For this Christmas I'd like to offer three meditations on my now favorite Christmas song, "Hark the Herald Angels Sing."  I'm going to approach it one stanza per post because I don't want to rush it.  It's just too beautiful.

Hark the Herald Angels Sing, "Glory to the newborn King!"
In this song, Jesus' entrance into the world is announced with gusto.  He doesn't come silently, just a babe--no, he comes with angelic servants proclaiming that he is a king.  The angels reveal to the shepherds the truth that the king has arrived.  This is a baby born with powerful authority.

"Peace on Earth and mercy mild, God and sinners reconciled."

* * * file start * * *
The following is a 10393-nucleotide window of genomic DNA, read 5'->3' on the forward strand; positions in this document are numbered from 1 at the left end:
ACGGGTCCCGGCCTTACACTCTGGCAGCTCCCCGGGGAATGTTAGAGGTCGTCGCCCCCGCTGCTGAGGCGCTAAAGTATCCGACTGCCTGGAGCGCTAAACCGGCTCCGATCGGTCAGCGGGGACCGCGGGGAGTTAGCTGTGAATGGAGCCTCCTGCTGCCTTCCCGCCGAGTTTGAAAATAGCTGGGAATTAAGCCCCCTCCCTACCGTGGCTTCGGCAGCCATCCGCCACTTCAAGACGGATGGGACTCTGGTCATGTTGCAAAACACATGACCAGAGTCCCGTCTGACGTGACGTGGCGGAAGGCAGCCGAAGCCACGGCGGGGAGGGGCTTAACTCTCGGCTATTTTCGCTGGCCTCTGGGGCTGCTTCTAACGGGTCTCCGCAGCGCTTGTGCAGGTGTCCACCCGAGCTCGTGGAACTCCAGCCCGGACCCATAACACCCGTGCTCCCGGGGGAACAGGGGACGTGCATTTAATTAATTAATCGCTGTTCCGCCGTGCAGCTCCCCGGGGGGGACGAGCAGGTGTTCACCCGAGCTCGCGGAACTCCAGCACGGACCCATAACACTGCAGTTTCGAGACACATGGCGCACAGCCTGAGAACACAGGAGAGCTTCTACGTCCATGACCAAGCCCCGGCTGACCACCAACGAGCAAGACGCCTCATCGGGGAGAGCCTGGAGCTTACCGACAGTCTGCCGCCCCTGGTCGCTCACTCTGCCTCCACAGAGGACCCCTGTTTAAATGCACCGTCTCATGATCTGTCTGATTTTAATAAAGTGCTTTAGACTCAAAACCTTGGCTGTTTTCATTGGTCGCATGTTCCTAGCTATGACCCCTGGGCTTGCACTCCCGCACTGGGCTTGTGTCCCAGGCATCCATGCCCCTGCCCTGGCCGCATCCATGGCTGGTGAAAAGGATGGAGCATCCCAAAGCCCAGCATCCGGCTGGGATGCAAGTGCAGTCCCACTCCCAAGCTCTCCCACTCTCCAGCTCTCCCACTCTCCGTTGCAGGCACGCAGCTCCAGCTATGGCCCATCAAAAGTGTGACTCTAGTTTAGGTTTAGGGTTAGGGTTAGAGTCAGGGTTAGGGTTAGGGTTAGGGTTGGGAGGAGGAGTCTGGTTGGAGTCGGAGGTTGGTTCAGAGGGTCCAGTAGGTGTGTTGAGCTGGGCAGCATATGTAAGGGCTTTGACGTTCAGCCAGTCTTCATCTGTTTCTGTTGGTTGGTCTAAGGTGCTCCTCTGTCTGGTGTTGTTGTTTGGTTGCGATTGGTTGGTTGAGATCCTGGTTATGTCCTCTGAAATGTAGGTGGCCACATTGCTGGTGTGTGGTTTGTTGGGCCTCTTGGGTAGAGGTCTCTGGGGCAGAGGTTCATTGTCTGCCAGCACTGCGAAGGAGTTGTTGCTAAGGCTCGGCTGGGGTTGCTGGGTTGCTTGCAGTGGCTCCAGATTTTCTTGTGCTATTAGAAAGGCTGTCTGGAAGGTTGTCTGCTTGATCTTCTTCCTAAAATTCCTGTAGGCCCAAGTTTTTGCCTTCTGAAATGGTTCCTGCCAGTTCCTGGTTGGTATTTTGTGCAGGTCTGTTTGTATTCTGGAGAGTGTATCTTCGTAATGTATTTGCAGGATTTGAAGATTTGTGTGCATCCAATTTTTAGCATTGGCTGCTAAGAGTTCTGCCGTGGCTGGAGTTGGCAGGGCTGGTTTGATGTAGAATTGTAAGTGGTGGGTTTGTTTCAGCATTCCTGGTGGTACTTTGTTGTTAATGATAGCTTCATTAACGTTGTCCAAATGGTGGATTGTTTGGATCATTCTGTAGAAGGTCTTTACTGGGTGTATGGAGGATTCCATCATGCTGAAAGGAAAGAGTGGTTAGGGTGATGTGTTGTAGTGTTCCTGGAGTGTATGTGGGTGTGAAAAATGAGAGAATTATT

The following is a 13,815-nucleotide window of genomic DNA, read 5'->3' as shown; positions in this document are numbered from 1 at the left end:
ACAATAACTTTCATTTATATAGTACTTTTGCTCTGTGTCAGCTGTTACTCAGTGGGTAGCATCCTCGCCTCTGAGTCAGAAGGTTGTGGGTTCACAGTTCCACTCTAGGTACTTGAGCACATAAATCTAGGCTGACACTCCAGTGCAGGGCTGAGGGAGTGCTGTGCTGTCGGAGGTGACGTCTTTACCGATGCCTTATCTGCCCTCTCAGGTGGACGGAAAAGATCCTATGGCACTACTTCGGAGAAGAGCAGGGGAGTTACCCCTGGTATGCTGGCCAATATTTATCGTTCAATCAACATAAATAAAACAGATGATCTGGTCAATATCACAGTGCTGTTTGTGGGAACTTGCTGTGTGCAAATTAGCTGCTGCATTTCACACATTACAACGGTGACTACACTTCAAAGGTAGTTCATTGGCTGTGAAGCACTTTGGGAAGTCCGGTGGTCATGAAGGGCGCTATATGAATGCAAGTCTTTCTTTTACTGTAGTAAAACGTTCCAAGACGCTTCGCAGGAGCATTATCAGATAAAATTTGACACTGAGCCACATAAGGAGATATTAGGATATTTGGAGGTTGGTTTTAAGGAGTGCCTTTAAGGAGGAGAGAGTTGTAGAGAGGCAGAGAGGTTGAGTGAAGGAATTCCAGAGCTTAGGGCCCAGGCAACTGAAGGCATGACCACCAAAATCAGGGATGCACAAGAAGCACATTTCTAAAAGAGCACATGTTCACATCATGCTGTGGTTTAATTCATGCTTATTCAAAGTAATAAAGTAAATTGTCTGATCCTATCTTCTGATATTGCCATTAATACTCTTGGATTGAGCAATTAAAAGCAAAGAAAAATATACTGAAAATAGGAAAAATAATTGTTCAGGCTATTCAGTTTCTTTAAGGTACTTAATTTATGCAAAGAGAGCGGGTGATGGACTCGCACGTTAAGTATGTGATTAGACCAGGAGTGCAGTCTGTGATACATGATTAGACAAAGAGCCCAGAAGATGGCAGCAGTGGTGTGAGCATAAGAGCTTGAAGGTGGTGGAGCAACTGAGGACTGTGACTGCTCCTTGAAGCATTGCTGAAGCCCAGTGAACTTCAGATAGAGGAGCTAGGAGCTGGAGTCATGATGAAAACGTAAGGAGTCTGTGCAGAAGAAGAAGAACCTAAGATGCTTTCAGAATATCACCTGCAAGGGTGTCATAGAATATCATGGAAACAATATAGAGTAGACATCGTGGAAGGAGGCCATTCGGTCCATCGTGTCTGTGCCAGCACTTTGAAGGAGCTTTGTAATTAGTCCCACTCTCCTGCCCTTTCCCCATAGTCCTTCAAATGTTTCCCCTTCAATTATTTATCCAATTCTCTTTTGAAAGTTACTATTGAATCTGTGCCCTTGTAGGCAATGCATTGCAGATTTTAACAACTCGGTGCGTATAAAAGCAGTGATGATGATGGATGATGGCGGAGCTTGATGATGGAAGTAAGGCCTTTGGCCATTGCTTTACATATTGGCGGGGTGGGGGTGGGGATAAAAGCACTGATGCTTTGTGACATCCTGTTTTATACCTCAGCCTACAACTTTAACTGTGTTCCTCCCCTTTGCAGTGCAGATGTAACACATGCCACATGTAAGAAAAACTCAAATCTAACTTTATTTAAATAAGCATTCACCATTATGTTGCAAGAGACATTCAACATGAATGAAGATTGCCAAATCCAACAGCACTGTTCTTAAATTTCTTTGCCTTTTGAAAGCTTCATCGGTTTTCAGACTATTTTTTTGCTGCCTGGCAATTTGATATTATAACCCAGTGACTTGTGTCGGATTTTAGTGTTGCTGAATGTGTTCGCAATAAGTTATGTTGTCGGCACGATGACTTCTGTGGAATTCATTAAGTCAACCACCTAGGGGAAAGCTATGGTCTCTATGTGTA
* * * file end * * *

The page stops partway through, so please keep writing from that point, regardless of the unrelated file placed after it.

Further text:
What has this mighty king come to do?  To fight?  To throw off Rome?  No, to bring peace, not a sword.  He comes with mercy.  His plan is far grander than physical battle, more far reaching than the shepherds could dream.  The king is not coming to concern himself merely with the restoration of Jewish power.  He is coming to bring God to sinners.  Sinners?  Yes, to mankind whose problem is not Rome, but its darkest heart of sin.  This king will wipe clean the darkness of man's heart and fill it with the light of God.

Joyful, all ye nations rise, join the triumph of the skies
Even more far reaching!  The king has not come only to Israel, but to all nations, to all men.  Every person on earth is to have the joy of reconciliation available to his heart.  Those who are reconciled worship along with angelic servants the one that has drawn them near by banishing their darkness.

With the angelic host proclaim, "Christ is born in Bethlehem"